Uber fined after ‘serious breach’ allowing hackers to download worldwide 54 million customer data.

 In IT & Internet

Uber fined after ‘serious breach’ allowing hackers to download worldwide 54 million customer data.

Full names, email addresses and phone numbers were obtained during the October and November 2016 cyberattacks but Uber did not inform customers or drivers for more than a year. Instead, it paid the attackers $100,000 (£78,000/€88,00) to destroy the information that had been downloaded.

After an investigation by the supervisory authorities of Belgium, Germany, France, Italy, Spain, UK and the Netherlands, of which the Dutch Supervisory Authority was in charge, Uber has been fined £385,000 in the UK and €600,000 in the Netherlands because of “a series of avoidable data security flaws” allowing hackers to download personal information of 2.7 million customers in the UK and 174,000 in the Netherlands, worldwide the total amounted to 54 million customers.

The Information Commissioner’s Office (ICO) and the Dutch Supervisory Authority found Uber guilty of a “serious breach” of UK data protection law and found that Uber had shown a “complete disregard” for the customers and drivers whose information was stolen.

The security breach potentially exposed users of Uber’s app to an increased risk of fraud, both the ICO and Dutch Supervisory Authority said in their rulings of 26 November 2018.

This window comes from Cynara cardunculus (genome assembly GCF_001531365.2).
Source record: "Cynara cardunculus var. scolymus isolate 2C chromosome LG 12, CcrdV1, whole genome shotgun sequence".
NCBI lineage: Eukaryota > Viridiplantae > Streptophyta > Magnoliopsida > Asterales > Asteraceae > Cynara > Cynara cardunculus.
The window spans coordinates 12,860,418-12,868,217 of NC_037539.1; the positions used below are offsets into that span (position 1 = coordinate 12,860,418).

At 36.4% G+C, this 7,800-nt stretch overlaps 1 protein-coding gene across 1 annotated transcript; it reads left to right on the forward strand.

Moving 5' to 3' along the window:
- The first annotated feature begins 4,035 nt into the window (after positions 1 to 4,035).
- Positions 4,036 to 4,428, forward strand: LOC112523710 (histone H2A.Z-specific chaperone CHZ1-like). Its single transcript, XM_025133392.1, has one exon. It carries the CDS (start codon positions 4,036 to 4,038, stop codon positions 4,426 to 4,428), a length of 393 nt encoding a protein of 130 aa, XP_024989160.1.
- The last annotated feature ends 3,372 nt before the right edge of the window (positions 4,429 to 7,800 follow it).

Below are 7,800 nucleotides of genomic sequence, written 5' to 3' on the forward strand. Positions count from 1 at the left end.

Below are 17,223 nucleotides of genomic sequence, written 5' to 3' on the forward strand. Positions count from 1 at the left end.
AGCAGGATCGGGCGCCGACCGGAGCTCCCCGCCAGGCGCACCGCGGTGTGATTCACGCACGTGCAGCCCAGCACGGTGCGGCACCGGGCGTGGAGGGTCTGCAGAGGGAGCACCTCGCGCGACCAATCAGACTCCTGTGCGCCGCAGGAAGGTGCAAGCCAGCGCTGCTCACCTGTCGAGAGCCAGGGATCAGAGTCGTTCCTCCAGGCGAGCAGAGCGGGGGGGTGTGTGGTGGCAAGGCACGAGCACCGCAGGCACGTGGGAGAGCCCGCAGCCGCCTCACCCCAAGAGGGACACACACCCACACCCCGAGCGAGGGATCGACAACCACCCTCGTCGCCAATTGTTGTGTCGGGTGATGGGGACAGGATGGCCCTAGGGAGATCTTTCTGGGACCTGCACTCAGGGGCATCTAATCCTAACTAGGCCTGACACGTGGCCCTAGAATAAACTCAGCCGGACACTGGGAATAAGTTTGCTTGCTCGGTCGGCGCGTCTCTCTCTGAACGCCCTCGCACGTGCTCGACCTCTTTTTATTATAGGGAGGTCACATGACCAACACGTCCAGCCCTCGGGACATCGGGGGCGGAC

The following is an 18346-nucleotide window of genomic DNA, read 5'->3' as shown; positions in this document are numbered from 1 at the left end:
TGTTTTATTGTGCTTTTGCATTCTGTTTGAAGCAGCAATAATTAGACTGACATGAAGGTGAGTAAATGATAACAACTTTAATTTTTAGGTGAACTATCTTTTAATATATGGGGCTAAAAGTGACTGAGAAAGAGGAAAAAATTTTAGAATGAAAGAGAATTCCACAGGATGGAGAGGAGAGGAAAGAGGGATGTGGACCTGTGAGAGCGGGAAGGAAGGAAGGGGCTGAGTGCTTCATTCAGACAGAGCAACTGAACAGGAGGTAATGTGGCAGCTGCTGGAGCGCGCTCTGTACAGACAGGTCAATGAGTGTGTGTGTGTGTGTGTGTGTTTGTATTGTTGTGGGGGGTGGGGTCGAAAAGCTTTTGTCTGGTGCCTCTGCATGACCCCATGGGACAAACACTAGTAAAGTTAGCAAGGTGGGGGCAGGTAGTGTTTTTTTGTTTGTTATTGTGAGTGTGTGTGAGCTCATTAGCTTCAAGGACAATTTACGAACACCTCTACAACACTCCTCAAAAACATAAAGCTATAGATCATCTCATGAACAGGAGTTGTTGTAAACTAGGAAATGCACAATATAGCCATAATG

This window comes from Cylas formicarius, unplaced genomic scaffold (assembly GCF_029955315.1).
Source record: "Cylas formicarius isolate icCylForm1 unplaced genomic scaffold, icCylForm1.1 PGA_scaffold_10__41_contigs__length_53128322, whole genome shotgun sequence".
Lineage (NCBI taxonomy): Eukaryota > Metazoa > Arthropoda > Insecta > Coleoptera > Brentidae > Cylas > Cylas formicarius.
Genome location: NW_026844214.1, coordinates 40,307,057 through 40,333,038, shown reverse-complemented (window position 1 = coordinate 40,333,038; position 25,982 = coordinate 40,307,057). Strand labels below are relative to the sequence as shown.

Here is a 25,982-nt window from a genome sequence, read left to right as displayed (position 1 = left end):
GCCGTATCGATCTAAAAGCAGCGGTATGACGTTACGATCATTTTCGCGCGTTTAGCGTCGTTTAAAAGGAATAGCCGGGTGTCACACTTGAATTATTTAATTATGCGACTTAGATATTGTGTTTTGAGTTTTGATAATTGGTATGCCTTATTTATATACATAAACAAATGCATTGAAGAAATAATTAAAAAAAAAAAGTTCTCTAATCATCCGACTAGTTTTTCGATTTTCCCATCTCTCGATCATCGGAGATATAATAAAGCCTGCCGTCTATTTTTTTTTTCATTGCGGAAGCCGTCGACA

Uber’s failure to report the leak was not only a serious failure of data security on Uber’s part, but a complete disregard for the customers and drivers whose personal information was stolen, according to the supervisory authorities in both countries.
At the time, no steps were taken to inform anyone affected by the breach, or to offer help and support.
That left the customers and drivers vulnerable. Paying the attackers and then keeping quiet about it afterwards was not, in the ICO’s view, an appropriate response to a cyberattack.

Under the laws the Netherlands and the laws of some otherEuropean countries as these were in place at the time, Uber would also have had the duty to report these data breaches and face the consequences. However, now that the General Data Protection Regulation (GDPR) came into force on 25 May this year, the breach was subject to a significantly higher penalty.

Companies found guilty of a breach under the GDPR are liable to fines of up to €20 million or 4 per cent of their global turnover, which could amount to billions of euros for the largest technology companies. The actual fines imposed on Uber are peanuts in this respect, especially in the light of Uber having paid $ 148 million dollars in de US to settle claims for damages with US customers.

For lawyers it was interesting to see that Uber US and Uber Netherlands were considered to be joint controllers which made them both separately liable for claims of the data subjects, in this case customers of Uber.

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